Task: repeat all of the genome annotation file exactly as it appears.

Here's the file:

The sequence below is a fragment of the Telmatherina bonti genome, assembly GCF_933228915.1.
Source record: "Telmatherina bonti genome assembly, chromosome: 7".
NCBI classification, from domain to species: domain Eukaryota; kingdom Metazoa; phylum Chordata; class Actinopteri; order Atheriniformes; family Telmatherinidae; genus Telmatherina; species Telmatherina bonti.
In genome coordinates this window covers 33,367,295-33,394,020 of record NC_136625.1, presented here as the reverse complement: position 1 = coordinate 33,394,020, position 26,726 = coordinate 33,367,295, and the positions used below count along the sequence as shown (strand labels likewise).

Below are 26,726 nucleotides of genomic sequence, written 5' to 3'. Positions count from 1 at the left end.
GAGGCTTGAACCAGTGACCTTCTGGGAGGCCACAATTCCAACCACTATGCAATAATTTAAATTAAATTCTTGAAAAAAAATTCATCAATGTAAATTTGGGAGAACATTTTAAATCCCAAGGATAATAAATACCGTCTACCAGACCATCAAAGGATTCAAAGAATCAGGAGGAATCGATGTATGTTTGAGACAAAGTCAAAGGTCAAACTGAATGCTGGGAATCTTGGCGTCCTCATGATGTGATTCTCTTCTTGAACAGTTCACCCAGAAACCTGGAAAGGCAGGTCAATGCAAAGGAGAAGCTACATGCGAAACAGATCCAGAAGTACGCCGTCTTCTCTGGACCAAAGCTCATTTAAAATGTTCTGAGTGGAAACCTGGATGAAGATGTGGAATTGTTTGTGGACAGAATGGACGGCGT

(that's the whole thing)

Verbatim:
The sequence below is a fragment of the Telmatherina bonti genome, assembly GCF_933228915.1.
Source record: "Telmatherina bonti genome assembly, chromosome: 7".
NCBI classification, from domain to species: domain Eukaryota; kingdom Metazoa; phylum Chordata; class Actinopteri; order Atheriniformes; family Telmatherinidae; genus Telmatherina; species Telmatherina bonti.
In genome coordinates this window covers 33,367,295-33,394,020 of record NC_136625.1, presented here as the reverse complement: position 1 = coordinate 33,394,020, position 26,726 = coordinate 33,367,295, and the positions used below count along the sequence as shown (strand labels likewise).

Below are 26,726 nucleotides of genomic sequence, written 5' to 3'. Positions count from 1 at the left end.
GAGGCTTGAACCAGTGACCTTCTGGGAGGCCACAATTCCAACCACTATGCAATAATTTAAATTAAATTCTTGAAAAAAAATTCATCAATGTAAATTTGGGAGAACATTTTAAATCCCAAGGATAATAAATACCGTCTACCAGACCATCAAAGGATTCAAAGAATCAGGAGGAATCGATGTATGTTTGAGACAAAGTCAAAGGTCAAACTGAATGCTGGGAATCTTGGCGTCCTCATGATGTGATTCTCTTCTTGAACAGTTCACCCAGAAACCTGGAAAGGCAGGTCAATGCAAAGGAGAAGCTACATGCGAAACAGATCCAGAAGTACGCCGTCTTCTCTGGACCAAAGCTCATTTAAAATGTTCTGAGTGGAAACCTGGATGAAGATGTGGAATTGTTTGTGGACAGAATGGACGGCGT